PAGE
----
Appears in

Oxford Companion to Wine

Oxford Companion to Wine

By Jancis Robinson

Published 2006

  • About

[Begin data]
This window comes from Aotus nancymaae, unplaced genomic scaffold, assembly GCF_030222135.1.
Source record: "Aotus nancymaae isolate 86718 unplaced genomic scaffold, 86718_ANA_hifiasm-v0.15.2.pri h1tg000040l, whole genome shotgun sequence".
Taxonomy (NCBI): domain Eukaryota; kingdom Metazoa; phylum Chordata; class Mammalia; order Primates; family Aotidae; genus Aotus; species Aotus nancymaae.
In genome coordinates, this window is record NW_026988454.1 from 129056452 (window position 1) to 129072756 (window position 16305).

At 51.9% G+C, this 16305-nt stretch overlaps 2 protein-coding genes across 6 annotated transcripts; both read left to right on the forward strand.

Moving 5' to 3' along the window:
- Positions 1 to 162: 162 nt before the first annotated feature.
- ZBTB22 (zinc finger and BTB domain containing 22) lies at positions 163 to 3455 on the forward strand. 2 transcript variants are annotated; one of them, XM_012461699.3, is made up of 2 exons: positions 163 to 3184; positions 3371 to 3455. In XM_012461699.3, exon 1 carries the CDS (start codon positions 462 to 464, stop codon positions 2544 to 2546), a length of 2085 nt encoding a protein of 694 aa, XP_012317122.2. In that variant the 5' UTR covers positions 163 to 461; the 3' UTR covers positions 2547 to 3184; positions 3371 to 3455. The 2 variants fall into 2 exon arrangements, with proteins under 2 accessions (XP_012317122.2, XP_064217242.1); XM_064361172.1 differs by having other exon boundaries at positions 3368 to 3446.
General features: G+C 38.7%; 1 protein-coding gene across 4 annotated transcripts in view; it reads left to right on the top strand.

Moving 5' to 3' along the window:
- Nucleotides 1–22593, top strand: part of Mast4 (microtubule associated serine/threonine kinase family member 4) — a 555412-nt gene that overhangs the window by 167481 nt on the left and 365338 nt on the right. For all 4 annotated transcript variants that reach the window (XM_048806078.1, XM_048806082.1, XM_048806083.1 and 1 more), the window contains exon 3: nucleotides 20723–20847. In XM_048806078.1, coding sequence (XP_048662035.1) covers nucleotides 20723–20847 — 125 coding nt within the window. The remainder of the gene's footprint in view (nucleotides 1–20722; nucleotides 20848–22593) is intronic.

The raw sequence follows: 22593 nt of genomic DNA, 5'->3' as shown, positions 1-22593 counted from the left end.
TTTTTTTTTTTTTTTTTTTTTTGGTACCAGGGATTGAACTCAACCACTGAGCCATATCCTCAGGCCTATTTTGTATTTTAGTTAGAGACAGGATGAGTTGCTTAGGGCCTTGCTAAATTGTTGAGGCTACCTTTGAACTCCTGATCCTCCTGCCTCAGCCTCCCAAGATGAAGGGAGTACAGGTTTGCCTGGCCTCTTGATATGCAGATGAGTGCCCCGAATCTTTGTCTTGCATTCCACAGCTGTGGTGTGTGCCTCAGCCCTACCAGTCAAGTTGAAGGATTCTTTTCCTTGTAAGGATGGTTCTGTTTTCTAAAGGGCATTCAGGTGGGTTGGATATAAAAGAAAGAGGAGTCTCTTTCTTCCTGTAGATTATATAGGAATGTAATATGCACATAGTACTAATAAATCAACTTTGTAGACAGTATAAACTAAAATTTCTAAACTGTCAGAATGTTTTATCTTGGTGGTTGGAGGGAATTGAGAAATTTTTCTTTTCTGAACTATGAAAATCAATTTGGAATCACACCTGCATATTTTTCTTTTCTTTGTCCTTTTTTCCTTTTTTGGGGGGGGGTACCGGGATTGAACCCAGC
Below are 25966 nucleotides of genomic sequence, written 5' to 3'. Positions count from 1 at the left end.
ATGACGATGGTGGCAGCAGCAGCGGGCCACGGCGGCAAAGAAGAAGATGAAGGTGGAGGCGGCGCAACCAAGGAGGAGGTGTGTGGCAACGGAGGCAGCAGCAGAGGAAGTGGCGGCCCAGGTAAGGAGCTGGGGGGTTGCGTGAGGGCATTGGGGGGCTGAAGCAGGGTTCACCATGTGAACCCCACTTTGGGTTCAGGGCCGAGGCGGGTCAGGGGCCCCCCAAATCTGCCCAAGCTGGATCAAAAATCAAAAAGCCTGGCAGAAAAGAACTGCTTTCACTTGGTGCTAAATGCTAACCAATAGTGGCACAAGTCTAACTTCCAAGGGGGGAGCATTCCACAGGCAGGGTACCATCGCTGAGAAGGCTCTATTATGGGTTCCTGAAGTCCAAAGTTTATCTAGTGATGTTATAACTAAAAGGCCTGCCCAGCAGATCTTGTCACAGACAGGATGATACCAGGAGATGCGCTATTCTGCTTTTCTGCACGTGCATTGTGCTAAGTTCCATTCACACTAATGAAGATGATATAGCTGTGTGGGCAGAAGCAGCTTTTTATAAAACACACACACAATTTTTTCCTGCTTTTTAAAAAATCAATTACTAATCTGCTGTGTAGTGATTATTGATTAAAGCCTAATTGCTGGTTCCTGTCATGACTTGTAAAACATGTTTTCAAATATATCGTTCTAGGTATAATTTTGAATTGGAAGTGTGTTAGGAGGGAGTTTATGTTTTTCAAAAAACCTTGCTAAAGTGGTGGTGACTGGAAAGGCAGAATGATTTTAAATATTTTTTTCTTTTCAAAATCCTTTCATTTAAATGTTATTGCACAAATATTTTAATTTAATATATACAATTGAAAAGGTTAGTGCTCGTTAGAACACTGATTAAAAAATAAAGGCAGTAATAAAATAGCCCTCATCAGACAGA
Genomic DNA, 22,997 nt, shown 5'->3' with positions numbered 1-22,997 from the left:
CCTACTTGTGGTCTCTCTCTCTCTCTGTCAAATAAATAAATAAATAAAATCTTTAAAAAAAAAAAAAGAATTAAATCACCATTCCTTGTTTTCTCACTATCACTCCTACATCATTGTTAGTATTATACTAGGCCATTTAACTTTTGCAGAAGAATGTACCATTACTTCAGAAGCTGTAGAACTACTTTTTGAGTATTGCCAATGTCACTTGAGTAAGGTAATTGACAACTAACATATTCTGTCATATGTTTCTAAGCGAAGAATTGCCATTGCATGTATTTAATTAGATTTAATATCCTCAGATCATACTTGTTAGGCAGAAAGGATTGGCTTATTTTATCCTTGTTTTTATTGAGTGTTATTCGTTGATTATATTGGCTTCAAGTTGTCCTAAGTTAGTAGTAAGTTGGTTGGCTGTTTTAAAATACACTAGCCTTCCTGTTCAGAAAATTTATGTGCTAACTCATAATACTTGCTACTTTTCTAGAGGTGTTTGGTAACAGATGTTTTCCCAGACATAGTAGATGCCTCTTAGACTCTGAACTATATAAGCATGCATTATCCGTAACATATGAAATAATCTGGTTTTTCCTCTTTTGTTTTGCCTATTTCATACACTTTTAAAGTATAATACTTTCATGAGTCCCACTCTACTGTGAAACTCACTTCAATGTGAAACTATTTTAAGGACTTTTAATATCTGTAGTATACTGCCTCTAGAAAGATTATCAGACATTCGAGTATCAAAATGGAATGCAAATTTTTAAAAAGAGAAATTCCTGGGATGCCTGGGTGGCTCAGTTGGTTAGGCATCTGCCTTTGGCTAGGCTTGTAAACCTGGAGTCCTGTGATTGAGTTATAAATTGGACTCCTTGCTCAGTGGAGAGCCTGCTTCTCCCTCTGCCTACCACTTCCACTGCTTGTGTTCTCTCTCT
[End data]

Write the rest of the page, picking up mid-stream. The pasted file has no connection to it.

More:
Codorníu, one of the world’s largest producers of sparkling wines made by the traditional method. The Codorníu group incorporates the Spanish cava brand Codorníu, and Masia Bach and Raimat (see costers del segre) which make both Cava and still wine. Cava is responsible for more than half of the company’s turnover and Codorníu is particularly strong on the Spanish market. The history of Codorníu dates back to 1551, when the Codorníu family established their first winery in Sant Sadurní d’Anoia in penedès in Cataluña. In 1659, the heiress to the Codorníu winery, Anna Codorníu, married a member of the Raventós family. A direct descendant, Josep Raventós, decided to produce sparkling wine, uncorking the first bottle of Spanish wine made in the image of champagne in 1872. Within ten years, the style was popular across Spain, and Codorníu claims as a result to have founded the Cava industry. Codorníu was the first to use Chardonnay and Pinot Noir as well as the traditional Catalan grapes Parellada, Macabeo, and Xarel-lo in its Cavas. The company’s first Chardonnay-based Cava, named Anna de Codorníu, was launched in 1984 and Chardonnay has since become a common ingredient in many Codorníu Cavas. Raimat, in Costers del Segre, is the viticultural and research and development centre for the group. In 1991, the group opened Codorníu Napa, a new winery in the carneros district of California, since renamed Artesa. In 1997, Codorníu acquired the traditional Bodegas Bilbaínas winery and 200 surrounding hectares in rioja Alta, then in 2000 it acquired a controlling stake in Cellers de Scala Dei, the oldest winery in priorat. In 1999, the company built the Septima winery in Mendoza, Argentina and in 2000 built the Legaris winery from scratch in ribera del duero. Other wineries in Spain include Abadia de Poblet in conca de barberá and Nuviana in Valle del Cinca in Aragón.